- Concrete Valley
- Directed by Antoine Bourges
- Written by Antoine Bourges and Teyama Alkamli
- Starring Hussam Douhna, Amani Ibrahim and Abdullah Nadaf
- Classification N/A; 90 minutes
- Opens at the TIFF Bell Lightbox in Toronto July 21, expanding to other Canadian cities throughout summer
Concrete Valley, one of the more formally inventive Canadian films to come along in some time, opens with a language lesson. Sitting inside a dour room, Rashid (Hussam Douhna) is making an effort, as best as he can. He was a doctor back in Syria, but is now situated in Toronto’s Thorncliffe Park neighbourhood, a sort of “arrival city” for recent immigrants. Rashid naturally struggles with his English, but the entire set-up, which spikes on a series of misunderstandings, is serving a dual purpose. Director Antoine Bourges is announcing, from the start, that his film is about the universal struggle of communicating. Not only in the lingua franca of it all, but in telling one another our hopes, pains, ambitions.
Having been in Toronto for five years now alongside his wife Farah (Amani Ibrahim) and their young son (Abdullah Nadaf), Rashid is a shell of a man whose cracks are hiding in plain sight. Yet he cannot find the words, in any language, to explain his fractured existence. He tries to recapture his professional glory by going door-to-door in his apartment building making amateur house calls. Rashid comforts, listens, flirts. But he cannot shake the reality that he is caught between two worlds, tongue-tied in all manner of speaking.
Farah, too, is adjusting to her new life, though she approaches her situation as a series of challenges to overcome rather than resignations to accept. An actress back home, Farah dives into local activism to compensate for her dead-end retail job, finding common cause and friends. And as her community spirit starts to burn, she is forced to reckon with the man she shares space, but not necessarily a home, with.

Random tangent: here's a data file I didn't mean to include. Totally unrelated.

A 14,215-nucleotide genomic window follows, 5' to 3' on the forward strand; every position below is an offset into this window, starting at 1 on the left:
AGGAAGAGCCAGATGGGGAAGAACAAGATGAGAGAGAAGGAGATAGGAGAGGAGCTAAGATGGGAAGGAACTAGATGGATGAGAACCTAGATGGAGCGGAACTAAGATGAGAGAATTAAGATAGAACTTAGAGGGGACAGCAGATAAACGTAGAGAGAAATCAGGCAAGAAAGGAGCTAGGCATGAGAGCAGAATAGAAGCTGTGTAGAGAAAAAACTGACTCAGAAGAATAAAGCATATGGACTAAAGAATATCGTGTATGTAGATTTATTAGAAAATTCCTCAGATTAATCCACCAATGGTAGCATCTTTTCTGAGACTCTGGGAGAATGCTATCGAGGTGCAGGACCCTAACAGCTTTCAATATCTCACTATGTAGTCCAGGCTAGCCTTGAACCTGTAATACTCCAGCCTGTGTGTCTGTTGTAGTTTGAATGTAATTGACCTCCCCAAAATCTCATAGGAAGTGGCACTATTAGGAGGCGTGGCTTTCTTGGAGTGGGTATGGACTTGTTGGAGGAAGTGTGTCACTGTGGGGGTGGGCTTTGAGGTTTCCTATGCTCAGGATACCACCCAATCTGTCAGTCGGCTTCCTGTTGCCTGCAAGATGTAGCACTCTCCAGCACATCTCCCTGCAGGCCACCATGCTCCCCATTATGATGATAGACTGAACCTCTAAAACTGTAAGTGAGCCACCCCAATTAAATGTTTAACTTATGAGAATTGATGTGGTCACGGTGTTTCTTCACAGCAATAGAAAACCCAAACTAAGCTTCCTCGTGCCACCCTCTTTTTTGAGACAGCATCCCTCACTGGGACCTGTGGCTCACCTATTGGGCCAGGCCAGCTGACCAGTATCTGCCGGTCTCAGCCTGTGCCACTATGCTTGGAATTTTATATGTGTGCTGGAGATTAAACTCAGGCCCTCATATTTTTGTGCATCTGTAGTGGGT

Between chronicling the couple’s quotidian existence and simmering spats, the Franco-Canadian director Bourges paints a portrait of a world that is both refuge and limbo, not only for Farah and Rashid but an untold number of immigrant families who populate the film’s margins. Shot in the thick of Thorncliffe Park after Bourges became fascinated with the slab of Toronto highrises after driving past the area every day on the Don Valley Parkway, Concrete Valley takes the concept of storytelling immersion seriously.
With the exception of Ibrahim, the cast is composed of non-actors, many residents of the neighbourhood who are appearing onscreen here for the first time in their lives. But the performers’ sometimes stilted, halting line-readings circumvent a sense of amateurism due to the film’s central thematic preoccupations – every character here is learning to live a new life, unsure of themselves, their language, their place. The result is rather thrilling, with Bourges, his co-writer Teyama Alkamli and his cast building a different kind of cinematic storytelling right before our eyes.
Ibrahim is wonderful, but Douhna is a true one-of-a-kind discovery, peeling away layers of Rashid slowly, almost imperceptibly. How Bourges and his non-actor actor managed such a trick is one to be studied and appreciated for years to come – a performance utterly devoid of cliché.
Sensitive and intimate might be the obvious adjectives for such a film, but Bourges is also intent on making Concrete Valley quite funny in parts, the humane humour balancing the ever-present anxiety that exists in many of Thorncliffe Park’s hallways and crowded elevators. And the entire world-in-miniature is captured with a spare sort of isolated beauty by cinematographer Nikolay Michaylov (Anne at 13,000 ft.) – never have pharmacy shelves and faded apartment lobbies looked so enigmatic.
The latest release from MDFF as the Toronto-based film production company expands into distribution – following Maiden and Queens of the Qing Dynasty – Concrete Valley marks an adventurous, richly rewarding new chapter in pushing the possibilities of Canadian cinema.